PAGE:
Journal article

Association of Pregnancy With the Onset of Clinically Isolated Syndrome

Ai-Lan Nguyen, Karolina Vodehnalova, Tomas Kalincik, Alessio Signori, Eva Kubala Havrdova, Jeannette Lechner-Scott, Olga G Skibina, Alana Eastaugh, Lisa Taylor, Josephine Baker, Nicola McGuinn, Louise Rath, Vicki Maltby, Maria Pia Sormani, Helmut Butzkueven, Anneke van der Walt, Dana Horakova, Vilija G Jokubaitis

JAMA Neurology | AMER MEDICAL ASSOC | Published : 2020

Abstract

Importance: Multiple sclerosis (MS) is usually diagnosed in women during their childbearing years. Currently, no consensus exists on whether pregnancy can delay the first episode of demyelination or clinically isolated syndrome (CIS). Objective: To investigate the association of pregnancy with time to CIS onset. Design, Setting, and Participants: This multicenter cohort study collected reproductive history (duration of each pregnancy, date of delivery, length of breastfeeding) on all participants between September 1, 2016, and June 25, 2019. Adult women being treated at the MS outpatient clinics of 4 tertiary hospitals in 2 countries (Charles University and General University Hospital in Pra..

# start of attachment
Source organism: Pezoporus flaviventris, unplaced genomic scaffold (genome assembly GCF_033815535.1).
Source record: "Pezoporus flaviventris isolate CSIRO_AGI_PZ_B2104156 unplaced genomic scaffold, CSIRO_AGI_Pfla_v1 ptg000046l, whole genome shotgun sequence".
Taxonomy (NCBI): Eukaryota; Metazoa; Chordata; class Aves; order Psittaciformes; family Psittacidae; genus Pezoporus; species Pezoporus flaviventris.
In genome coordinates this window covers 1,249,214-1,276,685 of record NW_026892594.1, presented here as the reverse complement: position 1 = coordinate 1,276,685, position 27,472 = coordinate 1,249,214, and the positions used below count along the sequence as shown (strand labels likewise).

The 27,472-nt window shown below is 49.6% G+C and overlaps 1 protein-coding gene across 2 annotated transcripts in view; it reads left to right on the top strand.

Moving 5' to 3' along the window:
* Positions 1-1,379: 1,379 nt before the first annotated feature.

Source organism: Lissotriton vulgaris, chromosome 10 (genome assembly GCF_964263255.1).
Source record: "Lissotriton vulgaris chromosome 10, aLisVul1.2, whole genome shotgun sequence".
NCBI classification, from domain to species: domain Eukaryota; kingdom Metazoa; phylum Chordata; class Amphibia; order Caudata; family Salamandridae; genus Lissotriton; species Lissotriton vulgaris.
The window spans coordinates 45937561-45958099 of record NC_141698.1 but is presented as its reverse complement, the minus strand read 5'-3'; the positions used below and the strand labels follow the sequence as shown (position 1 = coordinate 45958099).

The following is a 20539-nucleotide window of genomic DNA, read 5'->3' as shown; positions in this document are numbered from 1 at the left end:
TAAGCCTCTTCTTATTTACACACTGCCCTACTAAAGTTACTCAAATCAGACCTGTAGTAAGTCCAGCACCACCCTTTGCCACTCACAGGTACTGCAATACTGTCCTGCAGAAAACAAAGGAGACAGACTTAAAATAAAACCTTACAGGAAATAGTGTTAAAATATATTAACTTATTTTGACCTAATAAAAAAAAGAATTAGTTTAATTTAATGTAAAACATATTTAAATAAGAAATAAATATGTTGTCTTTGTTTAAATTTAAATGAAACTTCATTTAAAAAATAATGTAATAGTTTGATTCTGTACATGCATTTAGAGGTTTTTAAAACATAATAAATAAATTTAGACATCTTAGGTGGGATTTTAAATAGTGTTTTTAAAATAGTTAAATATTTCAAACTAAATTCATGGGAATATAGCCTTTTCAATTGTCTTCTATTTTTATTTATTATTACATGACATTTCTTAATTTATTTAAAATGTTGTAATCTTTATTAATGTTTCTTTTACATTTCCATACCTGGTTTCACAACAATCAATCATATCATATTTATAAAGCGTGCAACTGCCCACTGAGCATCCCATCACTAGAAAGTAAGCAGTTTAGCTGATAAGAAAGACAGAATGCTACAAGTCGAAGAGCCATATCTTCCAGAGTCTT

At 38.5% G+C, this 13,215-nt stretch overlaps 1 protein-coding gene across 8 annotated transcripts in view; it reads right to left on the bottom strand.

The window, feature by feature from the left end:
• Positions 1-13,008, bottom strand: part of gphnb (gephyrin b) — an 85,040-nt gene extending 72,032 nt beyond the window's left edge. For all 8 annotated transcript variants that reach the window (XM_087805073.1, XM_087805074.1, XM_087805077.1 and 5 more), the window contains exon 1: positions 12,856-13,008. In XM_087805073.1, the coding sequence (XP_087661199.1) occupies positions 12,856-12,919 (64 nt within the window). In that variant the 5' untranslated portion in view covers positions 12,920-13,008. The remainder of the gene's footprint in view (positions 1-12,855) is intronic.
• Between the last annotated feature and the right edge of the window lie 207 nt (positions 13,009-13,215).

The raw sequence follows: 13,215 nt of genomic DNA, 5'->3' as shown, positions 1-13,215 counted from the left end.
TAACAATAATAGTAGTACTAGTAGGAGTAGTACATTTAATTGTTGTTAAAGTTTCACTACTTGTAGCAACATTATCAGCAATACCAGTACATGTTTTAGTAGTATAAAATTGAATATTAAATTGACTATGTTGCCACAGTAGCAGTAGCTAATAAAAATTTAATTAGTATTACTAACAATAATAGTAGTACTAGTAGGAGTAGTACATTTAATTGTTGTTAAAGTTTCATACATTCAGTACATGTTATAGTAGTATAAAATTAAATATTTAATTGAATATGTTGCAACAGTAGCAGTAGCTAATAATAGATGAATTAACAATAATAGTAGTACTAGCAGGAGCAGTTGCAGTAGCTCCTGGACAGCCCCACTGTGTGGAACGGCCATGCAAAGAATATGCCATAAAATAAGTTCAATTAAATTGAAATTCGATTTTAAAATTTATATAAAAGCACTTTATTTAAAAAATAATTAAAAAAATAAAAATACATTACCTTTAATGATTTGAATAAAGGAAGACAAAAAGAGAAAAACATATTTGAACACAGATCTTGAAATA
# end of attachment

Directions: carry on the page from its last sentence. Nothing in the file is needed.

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Grants

Awarded by NHMRC


Funding Acknowledgements

This study was supported by a Postgraduate Scholarship and Ian Ballard Travel Award from MS Research Australia (Dr Nguyen), by an Australian Government Research Training Program Scholarship (Dr Nguyen), and by grant 1156519 from NHMRC (Dr Jokubaitis). The MSBase Foundation, which administers the MSBase Registry used in this study, is a not-for-profit organization that receives support from Roche, Merck, Biogen, Novartis, Bayer Schering, Sanofi Genzyme, and Teva.